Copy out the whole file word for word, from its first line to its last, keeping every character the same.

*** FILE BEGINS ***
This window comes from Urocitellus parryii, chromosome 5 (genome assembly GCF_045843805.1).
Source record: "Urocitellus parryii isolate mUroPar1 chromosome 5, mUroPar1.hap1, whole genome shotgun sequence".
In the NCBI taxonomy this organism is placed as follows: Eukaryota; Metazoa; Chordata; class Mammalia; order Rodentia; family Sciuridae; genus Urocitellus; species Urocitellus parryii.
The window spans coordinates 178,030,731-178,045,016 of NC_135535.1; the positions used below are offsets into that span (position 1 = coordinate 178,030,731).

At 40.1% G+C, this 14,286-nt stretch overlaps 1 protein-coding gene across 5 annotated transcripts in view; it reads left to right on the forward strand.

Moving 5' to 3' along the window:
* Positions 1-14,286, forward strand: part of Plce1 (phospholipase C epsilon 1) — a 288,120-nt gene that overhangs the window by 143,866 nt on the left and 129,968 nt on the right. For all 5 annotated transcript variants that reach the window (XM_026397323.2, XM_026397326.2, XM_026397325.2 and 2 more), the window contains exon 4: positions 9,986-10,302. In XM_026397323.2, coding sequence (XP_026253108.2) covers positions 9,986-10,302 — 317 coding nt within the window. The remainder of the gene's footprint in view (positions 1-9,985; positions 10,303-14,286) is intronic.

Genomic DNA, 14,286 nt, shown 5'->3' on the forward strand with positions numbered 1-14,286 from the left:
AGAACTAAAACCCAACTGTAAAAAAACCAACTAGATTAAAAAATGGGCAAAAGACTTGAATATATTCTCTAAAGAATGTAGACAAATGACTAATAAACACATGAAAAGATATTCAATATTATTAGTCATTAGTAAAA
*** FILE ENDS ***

This window comes from Urocitellus parryii, chromosome 5 (genome assembly GCF_045843805.1).
Source record: "Urocitellus parryii isolate mUroPar1 chromosome 5, mUroPar1.hap1, whole genome shotgun sequence".
In the NCBI taxonomy this organism is placed as follows: Eukaryota; Metazoa; Chordata; class Mammalia; order Rodentia; family Sciuridae; genus Urocitellus; species Urocitellus parryii.
The window spans coordinates 178,030,731-178,045,016 of NC_135535.1; the positions used below are offsets into that span (position 1 = coordinate 178,030,731).

At 40.1% G+C, this 14,286-nt stretch overlaps 1 protein-coding gene across 5 annotated transcripts in view; it reads left to right on the forward strand.

Moving 5' to 3' along the window:
* Positions 1-14,286, forward strand: part of Plce1 (phospholipase C epsilon 1) — a 288,120-nt gene that overhangs the window by 143,866 nt on the left and 129,968 nt on the right. For all 5 annotated transcript variants that reach the window (XM_026397323.2, XM_026397326.2, XM_026397325.2 and 2 more), the window contains exon 4: positions 9,986-10,302. In XM_026397323.2, coding sequence (XP_026253108.2) covers positions 9,986-10,302 — 317 coding nt within the window. The remainder of the gene's footprint in view (positions 1-9,985; positions 10,303-14,286) is intronic.

Genomic DNA, 14,286 nt, shown 5'->3' on the forward strand with positions numbered 1-14,286 from the left:
AGAACTAAAACCCAACTGTAAAAAAACCAACTAGATTAAAAAATGGGCAAAAGACTTGAATATATTCTCTAAAGAATGTAGACAAATGACTAATAAACACATGAAAAGATATTCAATATTATTAGTCATTAGTAAAA